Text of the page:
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English History

English History

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Published by Octavius_1993
This document provides a short summary of the history of England from 1066 to 1901. The aim is to present the traditional history of England as it may have been taught to our grandparents, before history teaching in England began to focus more on world history. Information is organised chronologically by reigning monarch, and a list of well-known battles is also supplied.
This document provides a short summary of the history of England from 1066 to 1901. The aim is to present the traditional history of England as it may have been taught to our grandparents, before history teaching in England began to focus more on world history. Information is organised chronologically by reigning monarch, and a list of well-known battles is also supplied.

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Published by: Octavius_1993 on Oct 13, 2013
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History of England 1066
1901
Introduction
School history in England tends to focus away from Britain towards America, Germany and Russia, toname just a few. This is not necessarily a bad thing: big countries and big events which shaped themodern world have a massive place in the teaching of history. However, this approach leaves somestudents feeling that they missed out slightly on
traditional 
English history which their grandparentswere taught.There are sources of much greater and reliable information on the history of England, Great Britainand Ireland in existence. I might mention the BBC radio series
This Sceptred Isle.
Whilst a fantasticresource, this does not provide a quick summary of what some people might consider the key facts.In this document I have taken information, primarily from Wikipedia, and organised it into asummary organised by the reigning monarch. Whilst this is not particularly useful for later history(18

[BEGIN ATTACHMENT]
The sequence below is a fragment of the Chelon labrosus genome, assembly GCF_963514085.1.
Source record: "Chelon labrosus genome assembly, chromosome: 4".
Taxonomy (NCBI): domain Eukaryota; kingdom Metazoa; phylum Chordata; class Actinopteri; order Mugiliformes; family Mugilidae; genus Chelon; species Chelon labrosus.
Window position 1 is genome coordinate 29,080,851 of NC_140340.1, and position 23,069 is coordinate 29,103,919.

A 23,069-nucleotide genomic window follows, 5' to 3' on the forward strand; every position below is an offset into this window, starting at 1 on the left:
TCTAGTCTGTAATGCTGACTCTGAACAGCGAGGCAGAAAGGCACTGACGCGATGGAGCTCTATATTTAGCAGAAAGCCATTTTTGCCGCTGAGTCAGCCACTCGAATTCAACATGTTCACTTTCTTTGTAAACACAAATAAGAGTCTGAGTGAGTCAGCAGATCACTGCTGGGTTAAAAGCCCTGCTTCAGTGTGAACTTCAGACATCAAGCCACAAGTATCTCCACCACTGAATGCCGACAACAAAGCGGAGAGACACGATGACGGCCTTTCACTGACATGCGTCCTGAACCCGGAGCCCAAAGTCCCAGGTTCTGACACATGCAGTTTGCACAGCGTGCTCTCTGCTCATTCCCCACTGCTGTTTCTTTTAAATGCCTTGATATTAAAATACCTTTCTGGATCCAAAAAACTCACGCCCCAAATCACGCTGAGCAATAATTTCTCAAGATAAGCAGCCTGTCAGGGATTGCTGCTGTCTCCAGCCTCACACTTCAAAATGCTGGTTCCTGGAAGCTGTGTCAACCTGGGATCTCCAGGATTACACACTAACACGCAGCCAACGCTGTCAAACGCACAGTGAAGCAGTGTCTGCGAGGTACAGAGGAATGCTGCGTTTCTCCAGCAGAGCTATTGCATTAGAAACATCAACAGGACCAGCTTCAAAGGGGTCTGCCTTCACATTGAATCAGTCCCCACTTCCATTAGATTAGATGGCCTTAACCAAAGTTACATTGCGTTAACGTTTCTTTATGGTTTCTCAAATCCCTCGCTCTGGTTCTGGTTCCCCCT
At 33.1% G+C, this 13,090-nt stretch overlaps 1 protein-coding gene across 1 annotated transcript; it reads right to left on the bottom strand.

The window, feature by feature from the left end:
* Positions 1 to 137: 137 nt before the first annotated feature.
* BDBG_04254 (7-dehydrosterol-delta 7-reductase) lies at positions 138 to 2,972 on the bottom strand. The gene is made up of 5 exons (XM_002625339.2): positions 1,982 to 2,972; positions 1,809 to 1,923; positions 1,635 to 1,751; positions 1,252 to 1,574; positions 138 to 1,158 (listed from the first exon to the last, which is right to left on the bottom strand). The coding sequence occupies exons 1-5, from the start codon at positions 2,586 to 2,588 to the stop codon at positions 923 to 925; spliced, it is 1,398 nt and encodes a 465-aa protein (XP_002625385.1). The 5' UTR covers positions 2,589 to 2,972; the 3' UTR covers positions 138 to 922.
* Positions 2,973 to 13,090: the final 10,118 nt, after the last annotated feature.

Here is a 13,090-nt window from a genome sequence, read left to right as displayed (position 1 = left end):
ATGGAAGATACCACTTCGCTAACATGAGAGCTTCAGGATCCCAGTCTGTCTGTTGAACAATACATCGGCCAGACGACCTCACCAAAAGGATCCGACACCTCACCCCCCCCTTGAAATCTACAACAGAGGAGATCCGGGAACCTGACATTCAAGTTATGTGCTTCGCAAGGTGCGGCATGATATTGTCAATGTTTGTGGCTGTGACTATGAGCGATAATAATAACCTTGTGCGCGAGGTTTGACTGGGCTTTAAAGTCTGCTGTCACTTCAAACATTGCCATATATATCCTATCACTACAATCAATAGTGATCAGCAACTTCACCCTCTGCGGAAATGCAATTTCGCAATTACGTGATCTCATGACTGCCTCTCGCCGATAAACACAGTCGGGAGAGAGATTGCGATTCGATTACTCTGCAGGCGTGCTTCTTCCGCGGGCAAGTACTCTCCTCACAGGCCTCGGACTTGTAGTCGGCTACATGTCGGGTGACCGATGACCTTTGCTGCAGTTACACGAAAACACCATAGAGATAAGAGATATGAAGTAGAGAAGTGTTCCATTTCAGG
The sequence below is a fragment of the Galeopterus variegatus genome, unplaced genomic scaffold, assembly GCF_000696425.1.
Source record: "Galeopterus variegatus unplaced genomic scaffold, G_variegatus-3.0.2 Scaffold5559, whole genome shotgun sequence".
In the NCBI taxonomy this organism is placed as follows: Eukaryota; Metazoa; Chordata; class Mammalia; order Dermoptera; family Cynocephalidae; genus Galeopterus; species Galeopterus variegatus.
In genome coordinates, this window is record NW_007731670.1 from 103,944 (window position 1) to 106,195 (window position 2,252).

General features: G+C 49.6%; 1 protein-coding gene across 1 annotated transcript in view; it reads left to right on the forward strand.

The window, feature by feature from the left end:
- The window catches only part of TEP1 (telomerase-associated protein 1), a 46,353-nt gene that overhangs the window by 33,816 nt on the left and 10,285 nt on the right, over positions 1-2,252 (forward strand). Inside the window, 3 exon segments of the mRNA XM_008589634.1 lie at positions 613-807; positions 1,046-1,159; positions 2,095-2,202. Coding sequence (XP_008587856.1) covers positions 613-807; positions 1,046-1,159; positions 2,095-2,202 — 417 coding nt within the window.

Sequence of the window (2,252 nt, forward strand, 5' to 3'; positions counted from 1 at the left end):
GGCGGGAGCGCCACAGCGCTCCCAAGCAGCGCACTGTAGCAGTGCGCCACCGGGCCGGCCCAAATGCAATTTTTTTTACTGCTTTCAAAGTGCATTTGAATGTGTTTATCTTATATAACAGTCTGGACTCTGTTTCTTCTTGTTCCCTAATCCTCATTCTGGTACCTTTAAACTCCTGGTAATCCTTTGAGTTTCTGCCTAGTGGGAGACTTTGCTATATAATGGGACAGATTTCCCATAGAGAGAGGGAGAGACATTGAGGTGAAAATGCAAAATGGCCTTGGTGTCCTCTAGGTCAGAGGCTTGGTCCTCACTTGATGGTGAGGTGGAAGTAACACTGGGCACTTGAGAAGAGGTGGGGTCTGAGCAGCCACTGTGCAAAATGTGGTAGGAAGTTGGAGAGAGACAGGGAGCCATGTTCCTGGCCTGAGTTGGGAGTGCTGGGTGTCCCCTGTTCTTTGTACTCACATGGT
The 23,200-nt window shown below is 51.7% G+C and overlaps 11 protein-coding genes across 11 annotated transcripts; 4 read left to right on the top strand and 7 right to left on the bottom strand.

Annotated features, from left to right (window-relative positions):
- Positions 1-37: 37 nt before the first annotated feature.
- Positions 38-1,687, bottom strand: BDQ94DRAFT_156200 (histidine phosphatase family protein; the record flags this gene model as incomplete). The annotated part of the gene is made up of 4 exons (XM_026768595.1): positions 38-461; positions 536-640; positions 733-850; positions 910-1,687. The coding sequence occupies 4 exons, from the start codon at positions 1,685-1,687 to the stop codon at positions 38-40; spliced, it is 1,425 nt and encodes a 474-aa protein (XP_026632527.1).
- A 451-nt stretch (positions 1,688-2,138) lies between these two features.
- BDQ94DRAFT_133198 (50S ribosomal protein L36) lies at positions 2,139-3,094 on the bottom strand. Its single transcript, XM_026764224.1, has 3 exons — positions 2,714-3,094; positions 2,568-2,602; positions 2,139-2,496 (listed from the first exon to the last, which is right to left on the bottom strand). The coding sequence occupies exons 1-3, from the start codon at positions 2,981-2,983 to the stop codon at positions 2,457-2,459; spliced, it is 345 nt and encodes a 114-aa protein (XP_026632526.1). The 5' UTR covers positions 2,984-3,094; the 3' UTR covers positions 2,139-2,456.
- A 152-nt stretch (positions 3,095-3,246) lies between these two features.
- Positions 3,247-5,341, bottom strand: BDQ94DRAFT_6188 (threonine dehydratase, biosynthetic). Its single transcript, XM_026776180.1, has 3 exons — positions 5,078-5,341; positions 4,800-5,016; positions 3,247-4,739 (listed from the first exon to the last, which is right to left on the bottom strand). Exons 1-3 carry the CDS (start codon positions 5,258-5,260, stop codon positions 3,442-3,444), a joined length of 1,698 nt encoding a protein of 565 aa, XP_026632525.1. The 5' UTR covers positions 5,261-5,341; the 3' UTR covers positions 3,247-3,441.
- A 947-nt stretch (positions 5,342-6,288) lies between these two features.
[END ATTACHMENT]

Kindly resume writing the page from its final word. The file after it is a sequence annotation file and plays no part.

th
and 19
th
century) it does reflect the traditional approach to the study of the history of England.The reliability of the information is not guaranteed. Whilst Wikipedia occasionally containserroneous information, any errors here are almost certainly due to my miscopying information ormis-in
terpreting a long paragraph I didn’t want to read.
 Whilst the focus of the document is on English history, no history summary would be complete if itignored all external factors. Bearing in mind that the histories of Wales, Scotland and Ireland areinextricably linked with that of England, and that the histories of France, the Americas, India, etc.have all had a bearing on English history, I have taken the decision to look for
important 
events,rather than those which are purely English or British.
House of Normandy
William I (1066
1087)
 
Quite famous for conquering England, Battle of Hastings, etc.
 
Crowned Christmas day 1066
 
Ordered compilation of Domesday Book in 1086
William II (1087
1100)
 
Second son of William the Conqueror (Normandy went to first son Robert)
 
Killed by an arrow whilst hunting in the New Forest in mysterious circumstances
Henry I (1100
1135)
 
Fourth son of William the Conqueror
 
Fought his brother Robert for control of Normandy (and won)
 
Son, William, died in 1120 in the White Ship disaster; and consequently he declared his
daughter, Matilda, as heir. But it didn’t work out like that ...
 
 
House of Blois
Stephen (1135
1154)
 
Seized throne despite wish of Henry I for Matilda to be queen. Stephen was a grandson of William the Conqueror